Kingdom of Characters: The Language Revolution That Made China Modern, by Jing Tsu, takes us through the beginning of the Chinese language in revolution, the challenges to make Chinese typewriters, telegraphy, creation of a phonetic system, character simplification, to the recent times when Chinese language interfaces with the digital world.

This is what the publisher says about “Kingdom of Characters”:

“What does it take to reinvent a language?

“After a meteoric rise, China today is one of the world’s most powerful nations. Just a century ago, it was a crumbling empire with literacy reserved for the elite few, as the world underwent a massive technological transformation that threatened to leave them behind. In “Kingdom of Characters”, Jing Tsu argues that China’s most daunting challenge was a linguistic one: the century-long fight to make the formidable Chinese language accessible to the modern world of global trade and digital technology.”

The book is aimed at an English speaking audience. The following basic information will prepare the prospective reader. The Chinese language is spoken in hundreds of regional dialects. Some linguists even describe these dialects as different languages, as they use different sounds, and some different words. A person who knows one dialect will most likely not understand a different dialect. As an example, I speak Cantonese and I do not understand Mandarin at all. But written language is about the same for everyone, in other words, everyone writes the same words. So theoretically everyone can “read” the same piece of text. 

Before the 20th century, most Chinese people might only hear their own dialects all their lives. As faster transportation made it possible to easily go from one region to the next, the need for a national spoken language became more urgent.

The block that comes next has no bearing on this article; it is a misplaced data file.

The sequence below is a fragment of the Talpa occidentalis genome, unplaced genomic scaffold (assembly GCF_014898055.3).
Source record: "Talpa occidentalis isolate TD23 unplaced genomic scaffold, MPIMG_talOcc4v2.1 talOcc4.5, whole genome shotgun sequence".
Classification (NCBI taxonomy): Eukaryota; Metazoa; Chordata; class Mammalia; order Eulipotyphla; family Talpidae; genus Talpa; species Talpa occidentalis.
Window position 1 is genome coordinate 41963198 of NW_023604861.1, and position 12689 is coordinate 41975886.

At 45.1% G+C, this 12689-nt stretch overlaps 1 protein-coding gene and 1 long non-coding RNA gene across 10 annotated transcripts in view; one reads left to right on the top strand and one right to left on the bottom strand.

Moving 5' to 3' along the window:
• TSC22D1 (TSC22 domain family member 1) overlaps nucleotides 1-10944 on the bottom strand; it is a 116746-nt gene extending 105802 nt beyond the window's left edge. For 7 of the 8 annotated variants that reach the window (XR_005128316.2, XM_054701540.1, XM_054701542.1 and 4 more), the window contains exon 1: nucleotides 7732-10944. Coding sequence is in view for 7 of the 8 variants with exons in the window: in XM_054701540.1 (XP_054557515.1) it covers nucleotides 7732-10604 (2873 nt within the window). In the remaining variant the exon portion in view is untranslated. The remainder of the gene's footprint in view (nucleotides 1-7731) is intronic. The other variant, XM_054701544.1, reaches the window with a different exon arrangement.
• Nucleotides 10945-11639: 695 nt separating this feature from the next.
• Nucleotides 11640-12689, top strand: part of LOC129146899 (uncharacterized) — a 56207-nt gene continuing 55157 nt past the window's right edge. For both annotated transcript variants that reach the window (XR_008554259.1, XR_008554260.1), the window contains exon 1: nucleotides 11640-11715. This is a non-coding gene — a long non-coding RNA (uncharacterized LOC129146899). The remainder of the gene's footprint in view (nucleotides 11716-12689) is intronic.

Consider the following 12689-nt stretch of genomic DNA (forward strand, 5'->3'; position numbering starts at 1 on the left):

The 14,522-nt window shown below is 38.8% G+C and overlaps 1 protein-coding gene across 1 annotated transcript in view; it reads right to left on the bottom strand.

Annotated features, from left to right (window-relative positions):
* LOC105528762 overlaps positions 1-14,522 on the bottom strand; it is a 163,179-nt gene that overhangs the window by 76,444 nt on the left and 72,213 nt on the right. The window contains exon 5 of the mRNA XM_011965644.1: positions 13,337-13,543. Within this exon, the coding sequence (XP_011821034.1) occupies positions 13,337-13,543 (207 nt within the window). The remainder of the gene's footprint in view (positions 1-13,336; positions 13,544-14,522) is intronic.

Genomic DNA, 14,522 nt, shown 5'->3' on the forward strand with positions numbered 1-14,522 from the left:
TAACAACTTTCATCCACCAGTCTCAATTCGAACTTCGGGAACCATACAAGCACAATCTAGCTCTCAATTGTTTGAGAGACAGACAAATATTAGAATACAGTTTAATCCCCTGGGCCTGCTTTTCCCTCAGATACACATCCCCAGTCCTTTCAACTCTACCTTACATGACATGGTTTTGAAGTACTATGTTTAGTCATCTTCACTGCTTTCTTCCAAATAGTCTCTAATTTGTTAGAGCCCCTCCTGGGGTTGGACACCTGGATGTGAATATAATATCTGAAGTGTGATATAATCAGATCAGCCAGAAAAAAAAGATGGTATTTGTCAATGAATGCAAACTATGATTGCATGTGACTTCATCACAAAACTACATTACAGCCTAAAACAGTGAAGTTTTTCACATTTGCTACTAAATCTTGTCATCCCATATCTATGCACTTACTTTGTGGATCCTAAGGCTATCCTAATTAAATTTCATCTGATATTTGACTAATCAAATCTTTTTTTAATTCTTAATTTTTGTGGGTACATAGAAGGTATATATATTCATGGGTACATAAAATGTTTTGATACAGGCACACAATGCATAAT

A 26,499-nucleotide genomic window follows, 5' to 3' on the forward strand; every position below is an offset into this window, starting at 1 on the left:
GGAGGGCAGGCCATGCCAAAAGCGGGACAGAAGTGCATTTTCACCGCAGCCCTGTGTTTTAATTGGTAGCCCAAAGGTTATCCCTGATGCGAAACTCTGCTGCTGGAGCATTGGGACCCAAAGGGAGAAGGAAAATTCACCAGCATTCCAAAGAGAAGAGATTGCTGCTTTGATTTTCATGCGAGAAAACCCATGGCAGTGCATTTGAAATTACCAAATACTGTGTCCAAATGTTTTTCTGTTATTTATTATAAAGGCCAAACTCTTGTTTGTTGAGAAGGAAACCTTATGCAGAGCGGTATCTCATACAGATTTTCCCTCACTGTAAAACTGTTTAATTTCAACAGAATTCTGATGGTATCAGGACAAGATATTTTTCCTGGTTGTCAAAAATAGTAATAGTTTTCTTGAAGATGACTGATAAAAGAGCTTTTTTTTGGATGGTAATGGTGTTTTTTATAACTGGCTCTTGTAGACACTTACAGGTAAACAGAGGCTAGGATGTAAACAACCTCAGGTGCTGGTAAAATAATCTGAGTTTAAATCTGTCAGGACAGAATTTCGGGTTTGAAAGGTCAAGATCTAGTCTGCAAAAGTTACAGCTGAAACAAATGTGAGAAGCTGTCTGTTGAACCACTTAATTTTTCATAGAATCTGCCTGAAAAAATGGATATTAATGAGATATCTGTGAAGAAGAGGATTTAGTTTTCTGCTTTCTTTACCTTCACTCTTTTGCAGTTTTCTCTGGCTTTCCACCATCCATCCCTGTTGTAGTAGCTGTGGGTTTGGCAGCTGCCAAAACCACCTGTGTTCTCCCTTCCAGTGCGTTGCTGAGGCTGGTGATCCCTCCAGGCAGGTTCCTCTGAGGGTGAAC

“Now that the Chinese script has fully entered the Information Age on its own terms, “there has been a resurgence of (Chinese) nationalistic pride and cultural interest surrounding the Chinese language.” And as China becomes a global power, and wields its economic prowess in Asia, Africa, South America, and even North America, many people around the world see the value of learning about China, the Chinese, and the language. 

Today, we seamlessly communicate on cell phones in Chinese. This outcome is the result of the hard work of so many people who got Chinese ready for the computer age. This book’s story about these people is not taught in schools, and almost all new to me. It is really true that we stand on the shoulders of giants. Their “larger-than-life” stories are almost too incredible to be true. And the author weaves in some cliffhangers, so that parts of the book read like a fictional adventure story.  We encounter “an exiled reformer who risked a death sentence to advocate for Mandarin as a national language, a Chinese-Muslim poet who laid the groundwork for Chairman Mao’s phonetic writing system, and a computer engineer who devised input codes for Chinese characters on the lid of a teacup from the floor of a jail cell…” 

I also notice that many of these innovators were in a sense outcasts, outside of the mainstream. Their experiences of being exiled, jailed, living in foreign countries, practicing less common religions, and learning non-Chinese languages, likely expanded and informed their outlook. We are justified to conclude that the diversity of experiences leads to diversity of thought and creativity. The important message for me here is that cultural richness can result from a more inclusive society that values the strengths from each individual.